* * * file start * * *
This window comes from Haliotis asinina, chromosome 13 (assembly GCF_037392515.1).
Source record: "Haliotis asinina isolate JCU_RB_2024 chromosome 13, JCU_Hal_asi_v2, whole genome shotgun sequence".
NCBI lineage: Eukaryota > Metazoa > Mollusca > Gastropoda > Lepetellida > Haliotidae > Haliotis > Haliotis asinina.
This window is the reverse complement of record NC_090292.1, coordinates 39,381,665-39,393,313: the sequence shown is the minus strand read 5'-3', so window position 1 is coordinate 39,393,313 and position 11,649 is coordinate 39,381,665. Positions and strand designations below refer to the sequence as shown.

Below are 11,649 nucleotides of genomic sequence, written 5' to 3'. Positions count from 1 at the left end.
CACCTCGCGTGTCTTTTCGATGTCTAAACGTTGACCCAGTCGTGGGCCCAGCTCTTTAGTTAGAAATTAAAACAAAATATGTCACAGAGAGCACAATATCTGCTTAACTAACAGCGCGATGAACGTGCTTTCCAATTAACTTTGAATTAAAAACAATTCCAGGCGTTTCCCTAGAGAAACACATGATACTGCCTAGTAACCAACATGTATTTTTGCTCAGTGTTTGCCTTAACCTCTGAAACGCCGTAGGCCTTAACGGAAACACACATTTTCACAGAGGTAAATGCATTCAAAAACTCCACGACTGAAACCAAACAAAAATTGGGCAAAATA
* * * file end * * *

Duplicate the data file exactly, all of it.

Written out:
This window comes from Haliotis asinina, chromosome 13 (assembly GCF_037392515.1).
Source record: "Haliotis asinina isolate JCU_RB_2024 chromosome 13, JCU_Hal_asi_v2, whole genome shotgun sequence".
NCBI lineage: Eukaryota > Metazoa > Mollusca > Gastropoda > Lepetellida > Haliotidae > Haliotis > Haliotis asinina.
This window is the reverse complement of record NC_090292.1, coordinates 39,381,665-39,393,313: the sequence shown is the minus strand read 5'-3', so window position 1 is coordinate 39,393,313 and position 11,649 is coordinate 39,381,665. Positions and strand designations below refer to the sequence as shown.

Below are 11,649 nucleotides of genomic sequence, written 5' to 3'. Positions count from 1 at the left end.
CACCTCGCGTGTCTTTTCGATGTCTAAACGTTGACCCAGTCGTGGGCCCAGCTCTTTAGTTAGAAATTAAAACAAAATATGTCACAGAGAGCACAATATCTGCTTAACTAACAGCGCGATGAACGTGCTTTCCAATTAACTTTGAATTAAAAACAATTCCAGGCGTTTCCCTAGAGAAACACATGATACTGCCTAGTAACCAACATGTATTTTTGCTCAGTGTTTGCCTTAACCTCTGAAACGCCGTAGGCCTTAACGGAAACACACATTTTCACAGAGGTAAATGCATTCAAAAACTCCACGACTGAAACCAAACAAAAATTGGGCAAAATA